Wrongful dismissal doesn't mean you can't be fired

QUESTION: I started a job just under 3months ago. The hiring letter said there would be a 3-month probationary period and that I could be terminated at any time before 3 months was up without any pay in lieu of notice. Just before the 3 months ended, they terminated me any reason whatsoever. They had never said told me I was doing anything wrong. They offered me two weeks pay if I would sign a release. Do I have to sign the release or do they owe me that money anyways? Don’t I have a legal right to know the reason for my termination? Don’t they have to act reasonably in terminating me?
ANSWER: They do not owe you anything and you should take the offer. I have to admit, I’m a little surprised that they made you an offer of two weeks pay. Unless you were in a management position, even if you had been there a full year, you might not have been entitled to more than two weeks notice.
Even if your employer had not had you sign a hiring letter which confirmed the probationary period and their right to terminate without notice, it is doubtful you would be owed any money.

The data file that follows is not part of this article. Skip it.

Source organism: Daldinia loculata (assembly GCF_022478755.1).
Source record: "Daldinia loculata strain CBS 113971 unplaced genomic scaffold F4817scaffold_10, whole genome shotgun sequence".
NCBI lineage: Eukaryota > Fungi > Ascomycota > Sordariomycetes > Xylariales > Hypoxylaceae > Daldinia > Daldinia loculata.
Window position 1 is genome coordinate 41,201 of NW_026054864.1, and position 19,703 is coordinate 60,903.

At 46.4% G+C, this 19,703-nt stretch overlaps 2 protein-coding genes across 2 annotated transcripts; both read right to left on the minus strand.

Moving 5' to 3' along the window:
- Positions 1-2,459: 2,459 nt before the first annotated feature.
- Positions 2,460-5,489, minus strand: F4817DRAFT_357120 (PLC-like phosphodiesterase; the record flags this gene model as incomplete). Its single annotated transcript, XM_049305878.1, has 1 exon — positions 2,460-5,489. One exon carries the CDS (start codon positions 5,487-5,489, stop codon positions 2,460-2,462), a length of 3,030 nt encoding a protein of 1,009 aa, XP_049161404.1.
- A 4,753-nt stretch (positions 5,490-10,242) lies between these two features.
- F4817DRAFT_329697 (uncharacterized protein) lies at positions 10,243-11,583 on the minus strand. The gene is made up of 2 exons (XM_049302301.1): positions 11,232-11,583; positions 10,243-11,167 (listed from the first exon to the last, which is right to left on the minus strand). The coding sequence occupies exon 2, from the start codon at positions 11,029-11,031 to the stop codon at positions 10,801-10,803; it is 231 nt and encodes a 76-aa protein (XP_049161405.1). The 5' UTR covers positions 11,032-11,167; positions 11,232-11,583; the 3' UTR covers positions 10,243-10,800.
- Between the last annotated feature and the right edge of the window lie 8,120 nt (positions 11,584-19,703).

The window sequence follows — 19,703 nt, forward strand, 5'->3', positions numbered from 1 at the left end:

The employer has no legal obligation to tell you why you were terminated. This is true whether or not you were terminated during a probationary period.
Unfortunately, the legal system has created some  confusion. Everyone hears about “wrongful dismissal” lawsuits. The term implies that the employee is suing because the employer had no right to fire them. That is not the case. When employees sue for wrongful dismissal, they are suing because the employer did not give them enough working notice or pay in lieu of notice. There is no requirement that the employer have a good reason or any reason unless the employee is in a union.
Of course, if the employer doesn’t need to give you a reason, they certainly don’t need to act reasonably. They are not obliged to give you warnings or subject you  to progressive discipline, whether or not you are terminated during your probationary period.
Maybe they felt guilty about not letting you know you were not working out. Whatever the reason, take their money.
As published in The Hamilton Spectator, September 1, 2006.